Alina Selyukh

Reporter, All Tech Considered

Alina Selyukh is a technology reporter at NPR and host of the All Tech Considered blog, where she writes and edits stories about digital culture and how technology is changing the way we interact with each other and the world around us.

Before joining NPR in October 2015, Selyukh spent five years at Reuters, where she covered tech, telecom and cybersecurity policy, campaign finance during the 2012 election cycle, health care policy and the Food and Drug Administration, and a bit of financial markets and IPOs.

Selyukh began her career in journalism at age 13, freelancing for a local television station and several newspapers in her home town of Samara in Russia. She has since reported for CNN in Moscow, ABC News in Nebraska and NationalJournal.com in Washington, D.C. At her alma mater, Selyukh also helped in the production of a documentary for NET Television, Nebraska's PBS station.

She received a bachelor's degree in broadcasting, news-editorial and political science from the University of Nebraska-Lincoln.

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Peter Thiel, head of Clarium Capital Management and founding investor in PayPal and Facebook, speaks at a conference in San Francisco on April 12. Noah Berger/Bloomberg/Getty Images hide caption

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This 2005 silicon wafer with Pentium 4 processors was signed by Gordon Moore for the 40th anniversary of Moore’'s law. Science & Society Picture Library/Getty Images hide caption

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Yahoo Chief Information Security Officer Bob Lord on encryption: "Yes, it's used by terrorists. It's also used by people who are looking to voice their opinions on issues and to save lives." Yahoo hide caption

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FBI Director James Comey testifies March 1 before the House Judiciary Committee on the encryption of the iPhone belonging to one of the San Bernardino attackers. Nicholas Kamm/AFP/Getty Images hide caption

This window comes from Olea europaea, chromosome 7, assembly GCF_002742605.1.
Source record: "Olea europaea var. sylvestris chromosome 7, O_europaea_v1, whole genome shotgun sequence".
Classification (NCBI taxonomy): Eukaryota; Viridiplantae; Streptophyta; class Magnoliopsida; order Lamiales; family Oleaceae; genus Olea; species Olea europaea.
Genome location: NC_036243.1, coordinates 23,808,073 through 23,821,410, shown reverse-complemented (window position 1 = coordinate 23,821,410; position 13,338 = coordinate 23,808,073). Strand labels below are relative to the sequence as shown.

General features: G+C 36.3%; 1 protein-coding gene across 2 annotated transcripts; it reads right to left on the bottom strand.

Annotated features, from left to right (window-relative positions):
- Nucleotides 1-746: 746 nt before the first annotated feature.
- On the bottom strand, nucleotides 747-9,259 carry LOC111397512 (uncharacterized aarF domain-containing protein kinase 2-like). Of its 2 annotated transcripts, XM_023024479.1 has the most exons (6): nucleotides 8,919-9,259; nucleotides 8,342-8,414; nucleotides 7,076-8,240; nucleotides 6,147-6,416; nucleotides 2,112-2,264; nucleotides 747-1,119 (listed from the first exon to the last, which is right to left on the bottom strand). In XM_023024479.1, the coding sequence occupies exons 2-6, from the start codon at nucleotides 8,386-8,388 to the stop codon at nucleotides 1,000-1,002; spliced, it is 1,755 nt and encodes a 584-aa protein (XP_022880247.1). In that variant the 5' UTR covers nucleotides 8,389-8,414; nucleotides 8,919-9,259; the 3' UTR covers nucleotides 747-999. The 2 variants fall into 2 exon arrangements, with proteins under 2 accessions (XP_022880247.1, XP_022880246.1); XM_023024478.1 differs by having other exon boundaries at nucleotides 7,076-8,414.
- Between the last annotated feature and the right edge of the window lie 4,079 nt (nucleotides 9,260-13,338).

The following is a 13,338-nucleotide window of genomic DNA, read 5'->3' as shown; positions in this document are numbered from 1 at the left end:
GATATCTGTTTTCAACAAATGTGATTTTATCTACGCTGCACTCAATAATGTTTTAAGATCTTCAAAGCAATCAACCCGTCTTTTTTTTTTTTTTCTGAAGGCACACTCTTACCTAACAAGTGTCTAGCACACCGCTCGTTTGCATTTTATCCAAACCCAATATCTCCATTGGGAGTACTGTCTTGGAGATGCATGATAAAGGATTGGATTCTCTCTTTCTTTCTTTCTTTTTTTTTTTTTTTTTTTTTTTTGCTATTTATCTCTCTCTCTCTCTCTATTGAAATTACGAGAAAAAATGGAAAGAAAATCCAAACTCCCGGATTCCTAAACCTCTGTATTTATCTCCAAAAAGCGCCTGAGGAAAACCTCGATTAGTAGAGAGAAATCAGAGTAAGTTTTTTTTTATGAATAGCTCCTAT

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How Much Money Do Uber Drivers Really Make? Send Us Your Screenshots
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Phone, Everlasting: What If Your Smartphone Never Got Old?
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FBI Executive Assistant Director for Science and Technology Amy Hess (from left) testifies on encryption Tuesday before a House panel, alongside the New York City Police Department's Thomas Galati and Indiana State Police Office Capt. Charles Cohen. Manuel Balce Ceneta/AP hide caption

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Nigel Bradham of the Buffalo Bills celebrates a touchdown in the October game against Jacksonville Jaguars in London. Yahoo's online stream of the event was one of the NFL's digital tests. Alan Crowhurst/Getty Images hide caption

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The Federal Communications Commission voted to propose its first Internet privacy rules and to expand a phone subsidy program to cover Internet access. Karen Bleier/AFP/Getty Images hide caption

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